Diversity and distribution across a large environmental and spatial gradient: evaluating the taxonomic and functional turnover, transitions and environmental drivers of benthic diatom communities
Virta, Leena; Soininen, Janne; Norkko, Alf (2020), Diversity and distribution across a large environmental and spatial gradient: evaluating the taxonomic and functional turnover, transitions and environmental drivers of benthic diatom communities, Dryad, Dataset, https://doi.org/10.5061/dryad.bvq83bk6p
Aim: Global biodiversity loss has raised interest in understanding variation in diversity at different scales. Especially studies conducted across large spatial gradients are crucial, because they can increase perspectives on how ecological patterns change relative to environmental factors, and facilitate predictions of possible responses to environmental change. We explored the full extent of a brackish sea to test the hypotheses that (i) benthic communities are defined by species’ limited ranges, controlled by varying drivers along a large environmental gradient, (ii) the responses of taxonomic and functional community composition and turnover to the environmental gradient are different, thus highlighting the need to include both measures in ecological studies, and (iii) diversity reaches the minimum at intermediate salinities (Remane curve) due to the low adaptation of freshwater and marine species.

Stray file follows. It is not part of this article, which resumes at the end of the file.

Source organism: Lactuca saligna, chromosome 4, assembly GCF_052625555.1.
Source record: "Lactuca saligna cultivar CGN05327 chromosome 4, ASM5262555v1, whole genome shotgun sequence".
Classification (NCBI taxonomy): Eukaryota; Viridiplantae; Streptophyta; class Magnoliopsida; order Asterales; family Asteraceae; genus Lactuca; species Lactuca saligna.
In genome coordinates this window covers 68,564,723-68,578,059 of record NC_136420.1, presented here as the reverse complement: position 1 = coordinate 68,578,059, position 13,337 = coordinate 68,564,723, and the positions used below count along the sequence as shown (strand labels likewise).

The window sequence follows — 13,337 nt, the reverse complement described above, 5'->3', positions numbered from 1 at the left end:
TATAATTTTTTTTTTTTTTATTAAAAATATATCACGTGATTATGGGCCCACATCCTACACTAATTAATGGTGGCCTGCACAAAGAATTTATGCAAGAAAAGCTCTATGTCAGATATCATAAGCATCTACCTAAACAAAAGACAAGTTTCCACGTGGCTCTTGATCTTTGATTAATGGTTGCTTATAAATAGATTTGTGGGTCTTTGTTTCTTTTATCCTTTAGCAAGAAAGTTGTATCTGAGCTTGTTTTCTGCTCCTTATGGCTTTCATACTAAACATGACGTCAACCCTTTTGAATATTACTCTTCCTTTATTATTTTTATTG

Location: A large environmental and spatial gradient spanning the entire Swedish coastline (ca. 2300 km; salinity 1.2-27.6), the Baltic Sea
Time period: August 2018
Major taxa studied: Benthic diatoms
Methods: We assessed environmental drivers for the communities and calculated the taxonomic and functional alpha and beta diversity along the gradient. We also compared the taxonomic and functional composition and diversity of communities between areas with different salinity.
Results: We found support for the hypothesis of limited species ranges, as taxonomic beta diversity, mainly induced by changes in salinity and climate, was high, whereas functional beta diversity remained considerably lower, and the composition and diversity of communities, as well as environmental drivers controlling the communities, differed between regions with different salinity. The lowest taxonomic diversity was found at intermediate salinities of 5-6.
Main conclusions: These findings advance understanding of large-scale patterns of benthic diversity, emphasize the importance of large gradient studies for a better understanding of general ecological patterns, and highlight the vulnerability of brackish water ecosystems as ecologically important tipping point realms.
The dataset was collected from the freshwater-marine gradient along the Swedish coastline in northern Europe. The dataset covers ca. 2300 km of coastline. Benthic diatoms were collected from littoral stones.